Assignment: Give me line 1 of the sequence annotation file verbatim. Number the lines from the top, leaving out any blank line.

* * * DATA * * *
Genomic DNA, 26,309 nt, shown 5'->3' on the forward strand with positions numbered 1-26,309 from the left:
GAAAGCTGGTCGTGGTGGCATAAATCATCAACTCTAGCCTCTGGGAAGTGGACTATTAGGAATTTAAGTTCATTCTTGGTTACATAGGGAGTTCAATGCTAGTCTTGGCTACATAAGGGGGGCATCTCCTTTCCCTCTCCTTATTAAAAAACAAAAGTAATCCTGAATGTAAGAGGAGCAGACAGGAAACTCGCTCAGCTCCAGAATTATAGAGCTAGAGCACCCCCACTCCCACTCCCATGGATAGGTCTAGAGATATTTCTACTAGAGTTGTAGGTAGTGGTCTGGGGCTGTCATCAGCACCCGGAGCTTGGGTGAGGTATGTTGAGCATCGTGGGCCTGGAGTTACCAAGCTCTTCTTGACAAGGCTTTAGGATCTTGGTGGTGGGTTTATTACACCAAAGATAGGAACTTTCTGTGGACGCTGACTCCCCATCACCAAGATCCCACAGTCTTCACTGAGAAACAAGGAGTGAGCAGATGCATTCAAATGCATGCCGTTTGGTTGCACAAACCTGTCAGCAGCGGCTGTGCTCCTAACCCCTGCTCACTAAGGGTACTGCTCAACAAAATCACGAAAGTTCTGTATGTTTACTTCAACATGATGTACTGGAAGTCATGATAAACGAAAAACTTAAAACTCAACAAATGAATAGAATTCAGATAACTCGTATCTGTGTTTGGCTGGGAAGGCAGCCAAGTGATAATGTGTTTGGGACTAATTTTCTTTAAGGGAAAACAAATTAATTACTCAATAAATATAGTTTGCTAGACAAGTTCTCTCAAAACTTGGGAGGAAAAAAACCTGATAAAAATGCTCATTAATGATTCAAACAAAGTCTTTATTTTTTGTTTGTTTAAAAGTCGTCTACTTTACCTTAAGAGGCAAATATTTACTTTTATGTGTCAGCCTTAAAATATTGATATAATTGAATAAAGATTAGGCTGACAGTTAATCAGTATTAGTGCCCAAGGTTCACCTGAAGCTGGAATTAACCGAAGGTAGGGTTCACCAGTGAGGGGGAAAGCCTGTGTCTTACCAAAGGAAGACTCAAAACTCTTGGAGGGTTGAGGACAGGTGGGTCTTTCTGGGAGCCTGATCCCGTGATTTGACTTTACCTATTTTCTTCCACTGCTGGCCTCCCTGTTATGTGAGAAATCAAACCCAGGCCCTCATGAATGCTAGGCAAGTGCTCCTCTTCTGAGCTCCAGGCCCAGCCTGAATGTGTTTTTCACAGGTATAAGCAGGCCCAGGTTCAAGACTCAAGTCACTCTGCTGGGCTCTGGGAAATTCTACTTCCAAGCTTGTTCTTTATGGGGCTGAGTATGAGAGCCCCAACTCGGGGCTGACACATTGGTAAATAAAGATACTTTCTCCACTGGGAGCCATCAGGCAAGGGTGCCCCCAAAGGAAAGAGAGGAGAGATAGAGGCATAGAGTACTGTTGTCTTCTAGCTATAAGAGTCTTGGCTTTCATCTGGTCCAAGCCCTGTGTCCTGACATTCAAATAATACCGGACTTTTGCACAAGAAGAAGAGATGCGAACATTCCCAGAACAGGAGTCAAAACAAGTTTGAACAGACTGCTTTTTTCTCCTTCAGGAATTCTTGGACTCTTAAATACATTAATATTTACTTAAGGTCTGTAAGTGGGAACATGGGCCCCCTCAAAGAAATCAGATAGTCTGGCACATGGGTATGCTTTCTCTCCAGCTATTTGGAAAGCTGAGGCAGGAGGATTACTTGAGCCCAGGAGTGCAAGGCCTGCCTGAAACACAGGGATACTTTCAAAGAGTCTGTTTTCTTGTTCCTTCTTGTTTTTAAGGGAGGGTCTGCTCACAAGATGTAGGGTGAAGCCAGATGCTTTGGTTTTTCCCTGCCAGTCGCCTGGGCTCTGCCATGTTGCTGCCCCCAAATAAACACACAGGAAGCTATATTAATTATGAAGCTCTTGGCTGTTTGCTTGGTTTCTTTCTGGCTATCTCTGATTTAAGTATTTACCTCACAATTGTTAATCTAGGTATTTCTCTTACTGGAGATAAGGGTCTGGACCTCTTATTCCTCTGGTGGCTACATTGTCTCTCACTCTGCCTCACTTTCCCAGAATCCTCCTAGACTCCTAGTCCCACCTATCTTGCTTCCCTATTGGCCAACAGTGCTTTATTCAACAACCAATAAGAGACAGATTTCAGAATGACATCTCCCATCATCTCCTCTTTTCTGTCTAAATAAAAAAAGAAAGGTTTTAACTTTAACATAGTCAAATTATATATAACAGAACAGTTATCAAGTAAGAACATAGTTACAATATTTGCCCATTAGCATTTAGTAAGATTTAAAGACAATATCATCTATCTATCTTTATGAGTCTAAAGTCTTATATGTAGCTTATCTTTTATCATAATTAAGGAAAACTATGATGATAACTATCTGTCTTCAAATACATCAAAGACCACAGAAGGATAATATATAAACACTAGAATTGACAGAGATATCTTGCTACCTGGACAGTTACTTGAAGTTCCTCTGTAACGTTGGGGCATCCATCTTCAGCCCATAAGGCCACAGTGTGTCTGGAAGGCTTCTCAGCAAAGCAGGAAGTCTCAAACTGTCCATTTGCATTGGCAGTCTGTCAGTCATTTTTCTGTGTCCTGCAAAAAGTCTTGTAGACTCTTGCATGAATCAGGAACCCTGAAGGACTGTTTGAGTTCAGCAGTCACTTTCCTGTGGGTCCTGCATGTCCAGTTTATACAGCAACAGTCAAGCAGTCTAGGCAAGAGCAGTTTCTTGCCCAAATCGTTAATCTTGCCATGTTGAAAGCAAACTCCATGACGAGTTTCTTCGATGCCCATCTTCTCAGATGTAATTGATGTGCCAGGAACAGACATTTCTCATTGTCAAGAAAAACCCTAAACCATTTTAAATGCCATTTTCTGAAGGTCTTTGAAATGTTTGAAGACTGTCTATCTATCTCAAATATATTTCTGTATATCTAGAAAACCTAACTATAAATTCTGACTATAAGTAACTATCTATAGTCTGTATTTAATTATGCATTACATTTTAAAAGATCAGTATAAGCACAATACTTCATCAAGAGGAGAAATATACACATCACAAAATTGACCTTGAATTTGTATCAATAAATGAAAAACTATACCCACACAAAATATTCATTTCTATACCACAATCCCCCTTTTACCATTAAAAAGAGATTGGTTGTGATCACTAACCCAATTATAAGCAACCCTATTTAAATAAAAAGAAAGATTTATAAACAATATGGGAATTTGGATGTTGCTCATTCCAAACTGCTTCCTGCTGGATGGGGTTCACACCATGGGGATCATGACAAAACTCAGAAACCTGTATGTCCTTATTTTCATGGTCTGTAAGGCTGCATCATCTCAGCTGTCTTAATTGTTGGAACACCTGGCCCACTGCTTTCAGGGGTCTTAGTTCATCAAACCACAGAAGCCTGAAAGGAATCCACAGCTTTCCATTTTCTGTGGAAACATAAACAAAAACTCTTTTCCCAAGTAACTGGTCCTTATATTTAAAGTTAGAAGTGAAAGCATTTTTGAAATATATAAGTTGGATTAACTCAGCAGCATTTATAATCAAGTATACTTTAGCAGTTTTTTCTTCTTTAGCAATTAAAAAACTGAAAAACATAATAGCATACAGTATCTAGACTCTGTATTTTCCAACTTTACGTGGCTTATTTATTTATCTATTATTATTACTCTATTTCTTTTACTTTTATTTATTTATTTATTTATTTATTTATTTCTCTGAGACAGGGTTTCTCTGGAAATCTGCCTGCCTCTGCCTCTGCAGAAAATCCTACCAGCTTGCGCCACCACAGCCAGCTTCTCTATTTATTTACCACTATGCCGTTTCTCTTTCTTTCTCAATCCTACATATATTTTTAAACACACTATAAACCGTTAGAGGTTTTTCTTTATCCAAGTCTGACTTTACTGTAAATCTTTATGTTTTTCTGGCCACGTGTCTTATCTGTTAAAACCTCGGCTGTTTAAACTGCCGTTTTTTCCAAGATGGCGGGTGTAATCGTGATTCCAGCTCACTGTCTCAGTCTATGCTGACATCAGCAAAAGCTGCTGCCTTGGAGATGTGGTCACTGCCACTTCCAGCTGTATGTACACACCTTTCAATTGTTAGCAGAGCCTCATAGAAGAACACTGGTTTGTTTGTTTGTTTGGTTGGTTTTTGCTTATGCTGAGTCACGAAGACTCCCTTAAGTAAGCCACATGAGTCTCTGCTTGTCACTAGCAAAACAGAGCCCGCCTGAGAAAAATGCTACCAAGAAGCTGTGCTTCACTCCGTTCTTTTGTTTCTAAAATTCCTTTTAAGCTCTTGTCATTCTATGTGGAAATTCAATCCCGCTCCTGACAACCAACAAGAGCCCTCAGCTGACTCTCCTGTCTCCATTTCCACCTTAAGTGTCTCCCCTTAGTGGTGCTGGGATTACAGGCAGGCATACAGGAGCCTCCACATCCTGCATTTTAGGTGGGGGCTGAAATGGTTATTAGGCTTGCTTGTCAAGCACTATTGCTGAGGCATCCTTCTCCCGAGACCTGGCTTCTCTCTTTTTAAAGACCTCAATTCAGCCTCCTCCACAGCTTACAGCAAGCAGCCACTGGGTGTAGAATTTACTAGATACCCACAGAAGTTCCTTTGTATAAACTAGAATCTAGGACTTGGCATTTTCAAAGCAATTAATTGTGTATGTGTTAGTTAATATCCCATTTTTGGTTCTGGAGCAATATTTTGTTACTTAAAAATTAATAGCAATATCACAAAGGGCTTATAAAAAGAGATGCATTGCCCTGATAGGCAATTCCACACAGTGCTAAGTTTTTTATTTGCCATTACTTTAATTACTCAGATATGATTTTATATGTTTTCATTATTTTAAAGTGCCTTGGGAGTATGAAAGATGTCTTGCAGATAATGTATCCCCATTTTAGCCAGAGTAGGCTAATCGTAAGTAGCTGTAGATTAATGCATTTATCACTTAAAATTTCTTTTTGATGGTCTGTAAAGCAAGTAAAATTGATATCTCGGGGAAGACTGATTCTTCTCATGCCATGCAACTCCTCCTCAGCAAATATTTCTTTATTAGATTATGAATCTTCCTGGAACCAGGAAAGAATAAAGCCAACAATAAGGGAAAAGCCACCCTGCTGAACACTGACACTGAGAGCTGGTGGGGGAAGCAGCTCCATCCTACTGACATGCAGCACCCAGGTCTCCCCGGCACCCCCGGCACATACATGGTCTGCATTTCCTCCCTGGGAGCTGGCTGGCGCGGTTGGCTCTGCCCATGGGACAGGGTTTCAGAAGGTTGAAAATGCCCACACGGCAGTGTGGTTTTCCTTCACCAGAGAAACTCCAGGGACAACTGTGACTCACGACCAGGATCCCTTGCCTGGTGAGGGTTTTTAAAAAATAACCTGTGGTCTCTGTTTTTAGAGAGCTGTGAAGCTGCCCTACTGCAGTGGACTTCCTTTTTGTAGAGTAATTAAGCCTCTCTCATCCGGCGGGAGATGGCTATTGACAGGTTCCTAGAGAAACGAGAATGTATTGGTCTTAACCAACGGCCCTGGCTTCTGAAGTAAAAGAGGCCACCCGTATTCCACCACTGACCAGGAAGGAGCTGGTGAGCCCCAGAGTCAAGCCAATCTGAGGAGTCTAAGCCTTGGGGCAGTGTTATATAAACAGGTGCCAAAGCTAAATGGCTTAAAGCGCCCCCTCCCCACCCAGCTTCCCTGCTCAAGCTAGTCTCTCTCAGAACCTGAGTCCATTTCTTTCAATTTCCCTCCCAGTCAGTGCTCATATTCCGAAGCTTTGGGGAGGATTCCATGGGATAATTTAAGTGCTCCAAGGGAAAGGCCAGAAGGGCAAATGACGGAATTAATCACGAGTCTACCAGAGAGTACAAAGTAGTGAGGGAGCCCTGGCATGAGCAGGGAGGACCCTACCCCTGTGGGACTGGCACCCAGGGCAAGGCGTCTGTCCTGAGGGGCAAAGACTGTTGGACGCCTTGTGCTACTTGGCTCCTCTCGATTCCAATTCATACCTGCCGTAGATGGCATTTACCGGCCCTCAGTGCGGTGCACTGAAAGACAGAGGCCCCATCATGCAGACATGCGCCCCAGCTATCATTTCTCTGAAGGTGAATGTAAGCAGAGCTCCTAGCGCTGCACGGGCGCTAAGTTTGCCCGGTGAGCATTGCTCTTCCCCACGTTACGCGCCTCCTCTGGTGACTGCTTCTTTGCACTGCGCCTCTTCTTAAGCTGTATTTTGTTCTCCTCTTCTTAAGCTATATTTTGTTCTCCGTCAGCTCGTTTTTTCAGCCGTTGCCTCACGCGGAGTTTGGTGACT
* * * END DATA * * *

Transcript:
Genomic DNA, 26,309 nt, shown 5'->3' on the forward strand with positions numbered 1-26,309 from the left: